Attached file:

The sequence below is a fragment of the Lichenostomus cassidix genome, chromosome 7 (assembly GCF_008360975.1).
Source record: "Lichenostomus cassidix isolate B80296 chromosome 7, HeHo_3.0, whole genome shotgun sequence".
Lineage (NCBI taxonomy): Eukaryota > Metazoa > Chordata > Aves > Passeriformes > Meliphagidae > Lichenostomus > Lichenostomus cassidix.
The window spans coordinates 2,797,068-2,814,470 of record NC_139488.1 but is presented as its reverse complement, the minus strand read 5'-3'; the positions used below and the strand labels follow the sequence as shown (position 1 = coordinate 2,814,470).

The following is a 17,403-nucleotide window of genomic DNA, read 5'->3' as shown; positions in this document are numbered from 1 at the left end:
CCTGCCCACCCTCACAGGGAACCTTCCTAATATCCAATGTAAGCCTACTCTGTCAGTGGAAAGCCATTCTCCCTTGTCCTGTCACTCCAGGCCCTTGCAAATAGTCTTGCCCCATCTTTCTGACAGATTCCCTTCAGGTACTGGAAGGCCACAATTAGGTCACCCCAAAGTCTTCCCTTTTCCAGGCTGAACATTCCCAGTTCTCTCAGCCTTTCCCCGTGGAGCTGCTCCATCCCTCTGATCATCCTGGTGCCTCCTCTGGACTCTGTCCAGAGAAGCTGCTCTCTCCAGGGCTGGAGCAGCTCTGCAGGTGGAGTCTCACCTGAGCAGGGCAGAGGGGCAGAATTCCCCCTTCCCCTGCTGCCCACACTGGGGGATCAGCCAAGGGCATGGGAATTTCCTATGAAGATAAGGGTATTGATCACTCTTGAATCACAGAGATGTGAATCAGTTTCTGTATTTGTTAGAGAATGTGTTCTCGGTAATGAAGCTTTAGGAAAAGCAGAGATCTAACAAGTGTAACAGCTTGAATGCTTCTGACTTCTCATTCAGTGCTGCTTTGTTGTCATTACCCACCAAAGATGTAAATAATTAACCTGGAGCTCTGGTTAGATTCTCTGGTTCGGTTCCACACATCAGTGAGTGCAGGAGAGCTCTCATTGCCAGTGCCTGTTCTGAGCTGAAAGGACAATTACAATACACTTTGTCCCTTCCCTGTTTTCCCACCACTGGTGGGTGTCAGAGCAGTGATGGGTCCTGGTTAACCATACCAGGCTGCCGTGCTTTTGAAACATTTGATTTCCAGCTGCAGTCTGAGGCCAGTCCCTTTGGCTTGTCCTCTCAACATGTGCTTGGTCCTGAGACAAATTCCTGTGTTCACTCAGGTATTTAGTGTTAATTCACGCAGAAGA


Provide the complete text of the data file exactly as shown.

The sequence below is a fragment of the Lichenostomus cassidix genome, chromosome 7 (assembly GCF_008360975.1).
Source record: "Lichenostomus cassidix isolate B80296 chromosome 7, HeHo_3.0, whole genome shotgun sequence".
Lineage (NCBI taxonomy): Eukaryota > Metazoa > Chordata > Aves > Passeriformes > Meliphagidae > Lichenostomus > Lichenostomus cassidix.
The window spans coordinates 2,797,068-2,814,470 of record NC_139488.1 but is presented as its reverse complement, the minus strand read 5'-3'; the positions used below and the strand labels follow the sequence as shown (position 1 = coordinate 2,814,470).

The following is a 17,403-nucleotide window of genomic DNA, read 5'->3' as shown; positions in this document are numbered from 1 at the left end:
CCTGCCCACCCTCACAGGGAACCTTCCTAATATCCAATGTAAGCCTACTCTGTCAGTGGAAAGCCATTCTCCCTTGTCCTGTCACTCCAGGCCCTTGCAAATAGTCTTGCCCCATCTTTCTGACAGATTCCCTTCAGGTACTGGAAGGCCACAATTAGGTCACCCCAAAGTCTTCCCTTTTCCAGGCTGAACATTCCCAGTTCTCTCAGCCTTTCCCCGTGGAGCTGCTCCATCCCTCTGATCATCCTGGTGCCTCCTCTGGACTCTGTCCAGAGAAGCTGCTCTCTCCAGGGCTGGAGCAGCTCTGCAGGTGGAGTCTCACCTGAGCAGGGCAGAGGGGCAGAATTCCCCCTTCCCCTGCTGCCCACACTGGGGGATCAGCCAAGGGCATGGGAATTTCCTATGAAGATAAGGGTATTGATCACTCTTGAATCACAGAGATGTGAATCAGTTTCTGTATTTGTTAGAGAATGTGTTCTCGGTAATGAAGCTTTAGGAAAAGCAGAGATCTAACAAGTGTAACAGCTTGAATGCTTCTGACTTCTCATTCAGTGCTGCTTTGTTGTCATTACCCACCAAAGATGTAAATAATTAACCTGGAGCTCTGGTTAGATTCTCTGGTTCGGTTCCACACATCAGTGAGTGCAGGAGAGCTCTCATTGCCAGTGCCTGTTCTGAGCTGAAAGGACAATTACAATACACTTTGTCCCTTCCCTGTTTTCCCACCACTGGTGGGTGTCAGAGCAGTGATGGGTCCTGGTTAACCATACCAGGCTGCCGTGCTTTTGAAACATTTGATTTCCAGCTGCAGTCTGAGGCCAGTCCCTTTGGCTTGTCCTCTCAACATGTGCTTGGTCCTGAGACAAATTCCTGTGTTCACTCAGGTATTTAGTGTTAATTCACGCAGAAGA